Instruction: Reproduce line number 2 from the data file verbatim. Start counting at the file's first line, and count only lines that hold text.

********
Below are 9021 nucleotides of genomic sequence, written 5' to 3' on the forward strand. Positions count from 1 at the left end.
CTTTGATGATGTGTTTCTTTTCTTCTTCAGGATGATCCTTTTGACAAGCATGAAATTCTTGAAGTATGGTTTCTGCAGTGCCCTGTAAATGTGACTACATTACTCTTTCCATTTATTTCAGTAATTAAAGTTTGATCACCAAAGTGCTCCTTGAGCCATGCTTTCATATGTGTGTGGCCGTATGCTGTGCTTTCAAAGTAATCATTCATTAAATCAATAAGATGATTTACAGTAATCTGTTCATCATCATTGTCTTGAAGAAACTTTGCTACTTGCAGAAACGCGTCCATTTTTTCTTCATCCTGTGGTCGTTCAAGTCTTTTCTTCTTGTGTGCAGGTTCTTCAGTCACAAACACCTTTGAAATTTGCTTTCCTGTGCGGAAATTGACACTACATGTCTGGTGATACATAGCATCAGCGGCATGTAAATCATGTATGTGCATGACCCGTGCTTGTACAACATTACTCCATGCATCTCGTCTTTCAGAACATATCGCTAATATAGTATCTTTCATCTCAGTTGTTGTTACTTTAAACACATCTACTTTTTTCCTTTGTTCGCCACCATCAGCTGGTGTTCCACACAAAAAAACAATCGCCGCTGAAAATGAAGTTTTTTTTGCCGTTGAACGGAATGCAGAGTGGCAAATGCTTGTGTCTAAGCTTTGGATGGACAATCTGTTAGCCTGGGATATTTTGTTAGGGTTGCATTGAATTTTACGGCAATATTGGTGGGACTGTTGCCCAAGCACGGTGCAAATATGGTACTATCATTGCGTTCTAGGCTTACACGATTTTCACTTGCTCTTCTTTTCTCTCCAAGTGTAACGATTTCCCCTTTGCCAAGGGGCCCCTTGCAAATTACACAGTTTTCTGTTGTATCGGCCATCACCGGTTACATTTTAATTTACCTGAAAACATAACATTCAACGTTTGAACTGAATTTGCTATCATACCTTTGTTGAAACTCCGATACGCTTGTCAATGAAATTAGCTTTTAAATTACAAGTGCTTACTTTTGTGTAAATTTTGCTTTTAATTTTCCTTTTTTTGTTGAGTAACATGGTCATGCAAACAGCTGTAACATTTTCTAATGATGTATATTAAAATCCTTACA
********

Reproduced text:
CTTTGATGATGTGTTTCTTTTCTTCTTCAGGATGATCCTTTTGACAAGCATGAAATTCTTGAAGTATGGTTTCTGCAGTGCCCTGTAAATGTGACTACATTACTCTTTCCATTTATTTCAGTAATTAAAGTTTGATCACCAAAGTGCTCCTTGAGCCATGCTTTCATATGTGTGTGGCCGTATGCTGTGCTTTCAAAGTAATCATTCATTAAATCAATAAGATGATTTACAGTAATCTGTTCATCATCATTGTCTTGAAGAAACTTTGCTACTTGCAGAAACGCGTCCATTTTTTCTTCATCCTGTGGTCGTTCAAGTCTTTTCTTCTTGTGTGCAGGTTCTTCAGTCACAAACACCTTTGAAATTTGCTTTCCTGTGCGGAAATTGACACTACATGTCTGGTGATACATAGCATCAGCGGCATGTAAATCATGTATGTGCATGACCCGTGCTTGTACAACATTACTCCATGCATCTCGTCTTTCAGAACATATCGCTAATATAGTATCTTTCATCTCAGTTGTTGTTACTTTAAACACATCTACTTTTTTCCTTTGTTCGCCACCATCAGCTGGTGTTCCACACAAAAAAACAATCGCCGCTGAAAATGAAGTTTTTTTTGCCGTTGAACGGAATGCAGAGTGGCAAATGCTTGTGTCTAAGCTTTGGATGGACAATCTGTTAGCCTGGGATATTTTGTTAGGGTTGCATTGAATTTTACGGCAATATTGGTGGGACTGTTGCCCAAGCACGGTGCAAATATGGTACTATCATTGCGTTCTAGGCTTACACGATTTTCACTTGCTCTTCTTTTCTCTCCAAGTGTAACGATTTCCCCTTTGCCAAGGGGCCCCTTGCAAATTACACAGTTTTCTGTTGTATCGGCCATCACCGGTTACATTTTAATTTACCTGAAAACATAACATTCAACGTTTGAACTGAATTTGCTATCATACCTTTGTTGAAACTCCGATACGCTTGTCAATGAAATTAGCTTTTAAATTACAAGTGCTTACTTTTGTGTAAATTTTGCTTTTAATTTTCCTTTTTTTGTTGAGTAACATGGTCATGCAAACAGCTGTAACATTTTCTAATGATGTATATTAAAATCCTTACA